The women will be competing in the WCWA National Championships in February, but will also be adding a NCAA National tournament for the first time in history. With a team full of good girls and a season full of good tournaments, the team has high hopes for this year.

Stay tuned for some great wrestling to come!

Women’s College Wrestling

“So do you wrestle for your school? With the boys?”

I get a lot of questions about wrestling, but this one (and ones similar to it) is probably the most commonly asked…

So, here’s some clarification.

The answer is yes, I wrestle for my school, Simon Fraser University. SFU, among many other universities, has a men and a women’s wrestling team. (Follow them on Instagram and Facebook @SFUWrestling) There are about 25 girls on my team from all over the United States and Canada.

Since SFU is an NCAA school, our boys wrestle with the other NCAA schools. Women’s wrestling however is not an NCAA sanctioned sport yet, so the schools with programs formed their own governing body known as the Women’s Collegiate Wrestling Association or WCWA. This is the organization that puts on our National tournament, and regulates the teams to ensure fairness and equality. There is a National Tournament every year in February, and last year there were over 60 teams competing.

But this year, along with the WCWA tournament, there will be an NCAA tournament as well! Exciting!

This summer, women’s college wrestling earned “emerging sport status“, one of the first steps in introducing it into the NCAA full time. A decision backed by many wrestling organizations including USA Wrestling and the US Olympic Committee as well. Check out this article for more information on that decision.

This is an exciting time for women’s wrestling, and introducing the sport into the NCAA will open doors for women and girls everywhere. Now, girls coming out of high school will not have to choose between a school where they want to go to for academics and a school where they want to go for wrestling. Many times, girls have to look at a school they want to go to, but doesn’t have wrestling, or another school that has it, so they have to choose between the two. Nicole Depa, one of the captains of the SFU wrestling team said that she thinks it is “about time! And it will be a great thing for women’s wrestling and sports in general.” Women’s wrestling is actually the fastest growing sport in the United States, which makes this announcement so exciting for girl wrestlers now and years to come.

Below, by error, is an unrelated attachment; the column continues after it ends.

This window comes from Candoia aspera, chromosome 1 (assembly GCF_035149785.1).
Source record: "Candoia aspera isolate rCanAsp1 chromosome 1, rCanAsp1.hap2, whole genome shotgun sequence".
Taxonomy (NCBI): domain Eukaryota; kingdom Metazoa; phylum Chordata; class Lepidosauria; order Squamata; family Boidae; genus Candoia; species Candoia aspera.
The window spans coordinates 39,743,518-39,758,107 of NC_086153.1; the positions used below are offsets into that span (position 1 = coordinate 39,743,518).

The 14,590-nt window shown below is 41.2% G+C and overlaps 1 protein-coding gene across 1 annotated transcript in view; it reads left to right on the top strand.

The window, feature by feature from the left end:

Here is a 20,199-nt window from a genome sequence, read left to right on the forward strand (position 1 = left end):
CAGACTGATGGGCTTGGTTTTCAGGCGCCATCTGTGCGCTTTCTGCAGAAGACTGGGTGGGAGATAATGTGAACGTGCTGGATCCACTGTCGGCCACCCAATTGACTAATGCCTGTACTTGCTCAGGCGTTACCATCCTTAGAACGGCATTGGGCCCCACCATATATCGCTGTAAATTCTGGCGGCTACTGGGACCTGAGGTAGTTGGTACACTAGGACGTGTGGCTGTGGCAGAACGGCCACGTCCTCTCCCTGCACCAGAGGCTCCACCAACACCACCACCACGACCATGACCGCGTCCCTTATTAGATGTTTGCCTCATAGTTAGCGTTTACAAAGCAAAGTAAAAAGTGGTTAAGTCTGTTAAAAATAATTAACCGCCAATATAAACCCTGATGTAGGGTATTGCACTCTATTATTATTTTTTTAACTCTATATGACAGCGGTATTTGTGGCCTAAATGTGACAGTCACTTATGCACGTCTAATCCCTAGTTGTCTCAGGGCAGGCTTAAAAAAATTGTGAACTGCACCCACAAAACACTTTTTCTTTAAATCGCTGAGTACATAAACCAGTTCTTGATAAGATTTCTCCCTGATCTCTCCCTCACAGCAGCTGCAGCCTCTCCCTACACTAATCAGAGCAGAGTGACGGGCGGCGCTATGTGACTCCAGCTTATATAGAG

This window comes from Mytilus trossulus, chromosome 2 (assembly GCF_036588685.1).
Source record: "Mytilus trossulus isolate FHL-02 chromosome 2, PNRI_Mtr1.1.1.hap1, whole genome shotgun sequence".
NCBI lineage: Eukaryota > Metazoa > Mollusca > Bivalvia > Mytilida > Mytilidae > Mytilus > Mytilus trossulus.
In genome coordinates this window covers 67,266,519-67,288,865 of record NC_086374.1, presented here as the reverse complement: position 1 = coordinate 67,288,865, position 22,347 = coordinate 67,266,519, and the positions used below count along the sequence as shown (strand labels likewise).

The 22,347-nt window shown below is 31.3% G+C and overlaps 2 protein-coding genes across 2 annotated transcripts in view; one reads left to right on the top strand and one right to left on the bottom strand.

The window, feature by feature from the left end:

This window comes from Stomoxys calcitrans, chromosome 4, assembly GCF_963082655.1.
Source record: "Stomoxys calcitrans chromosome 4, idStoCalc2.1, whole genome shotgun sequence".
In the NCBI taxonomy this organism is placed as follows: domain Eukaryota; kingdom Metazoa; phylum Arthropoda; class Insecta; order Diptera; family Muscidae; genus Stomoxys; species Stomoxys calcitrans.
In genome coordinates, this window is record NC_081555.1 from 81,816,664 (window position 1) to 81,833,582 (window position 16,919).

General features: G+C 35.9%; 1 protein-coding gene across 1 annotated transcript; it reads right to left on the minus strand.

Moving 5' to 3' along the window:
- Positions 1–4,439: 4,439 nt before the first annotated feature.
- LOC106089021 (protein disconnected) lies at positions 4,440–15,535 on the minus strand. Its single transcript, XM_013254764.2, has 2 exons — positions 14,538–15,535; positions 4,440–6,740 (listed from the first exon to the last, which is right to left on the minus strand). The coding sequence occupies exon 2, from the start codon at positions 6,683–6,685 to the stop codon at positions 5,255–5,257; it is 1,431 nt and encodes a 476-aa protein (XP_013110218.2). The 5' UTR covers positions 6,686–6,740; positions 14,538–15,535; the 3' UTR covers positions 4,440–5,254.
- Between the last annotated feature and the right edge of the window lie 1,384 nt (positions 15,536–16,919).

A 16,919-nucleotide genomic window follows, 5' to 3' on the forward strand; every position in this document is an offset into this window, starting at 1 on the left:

These girls who wrestle are amazing. (And yes I may be a little biased) But they have high hopes and dreams, work hard, and create an environment for others to be their best as well. On my team, we have many girls on the National or World team for Canada and the United States, and this year, we have quite a few Olympic Hopefuls.

Another question I get is, “Is there women’s wrestling in the Olympics?”

And to that, I say yes, there is women’s wrestling in the Olympics.

Wrestling is one of the oldest sports in history, and the men have been competing in the Olympics since 708 BC, but the women first competed in the Olympics in 2004. This is the ultimate goal for a lot of women who wrestle, and that is what they are working towards.

So yes, there is a lot going on in realm of women’s wrestling, but just wait; it’s only just begun.